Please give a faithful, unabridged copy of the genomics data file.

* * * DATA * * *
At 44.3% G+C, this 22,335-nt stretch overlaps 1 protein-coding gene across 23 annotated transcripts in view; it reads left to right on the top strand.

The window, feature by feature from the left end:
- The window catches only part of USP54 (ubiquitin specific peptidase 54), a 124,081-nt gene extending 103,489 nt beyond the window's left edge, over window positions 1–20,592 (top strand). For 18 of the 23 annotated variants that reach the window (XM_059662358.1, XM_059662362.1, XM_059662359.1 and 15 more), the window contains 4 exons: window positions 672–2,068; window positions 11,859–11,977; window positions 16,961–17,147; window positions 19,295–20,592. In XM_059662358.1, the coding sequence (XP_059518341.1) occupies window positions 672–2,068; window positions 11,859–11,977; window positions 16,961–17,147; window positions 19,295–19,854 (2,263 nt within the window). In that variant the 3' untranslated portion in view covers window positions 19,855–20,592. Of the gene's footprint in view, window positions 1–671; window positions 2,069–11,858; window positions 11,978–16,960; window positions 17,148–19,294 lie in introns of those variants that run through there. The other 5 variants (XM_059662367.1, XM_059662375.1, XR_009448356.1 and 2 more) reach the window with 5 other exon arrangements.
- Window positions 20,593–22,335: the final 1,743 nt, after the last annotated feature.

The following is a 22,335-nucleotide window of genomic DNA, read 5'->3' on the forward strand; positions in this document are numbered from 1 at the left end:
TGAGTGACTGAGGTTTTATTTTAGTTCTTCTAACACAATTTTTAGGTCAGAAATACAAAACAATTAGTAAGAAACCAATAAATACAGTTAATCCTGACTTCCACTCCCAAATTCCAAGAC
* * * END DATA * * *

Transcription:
At 44.3% G+C, this 22,335-nt stretch overlaps 1 protein-coding gene across 23 annotated transcripts in view; it reads left to right on the top strand.

The window, feature by feature from the left end:
- The window catches only part of USP54 (ubiquitin specific peptidase 54), a 124,081-nt gene extending 103,489 nt beyond the window's left edge, over window positions 1–20,592 (top strand). For 18 of the 23 annotated variants that reach the window (XM_059662358.1, XM_059662362.1, XM_059662359.1 and 15 more), the window contains 4 exons: window positions 672–2,068; window positions 11,859–11,977; window positions 16,961–17,147; window positions 19,295–20,592. In XM_059662358.1, the coding sequence (XP_059518341.1) occupies window positions 672–2,068; window positions 11,859–11,977; window positions 16,961–17,147; window positions 19,295–19,854 (2,263 nt within the window). In that variant the 3' untranslated portion in view covers window positions 19,855–20,592. Of the gene's footprint in view, window positions 1–671; window positions 2,069–11,858; window positions 11,978–16,960; window positions 17,148–19,294 lie in introns of those variants that run through there. The other 5 variants (XM_059662367.1, XM_059662375.1, XR_009448356.1 and 2 more) reach the window with 5 other exon arrangements.
- Window positions 20,593–22,335: the final 1,743 nt, after the last annotated feature.

The following is a 22,335-nucleotide window of genomic DNA, read 5'->3' on the forward strand; positions in this document are numbered from 1 at the left end:
TGAGTGACTGAGGTTTTATTTTAGTTCTTCTAACACAATTTTTAGGTCAGAAATACAAAACAATTAGTAAGAAACCAATAAATACAGTTAATCCTGACTTCCACTCCCAAATTCCAAGAC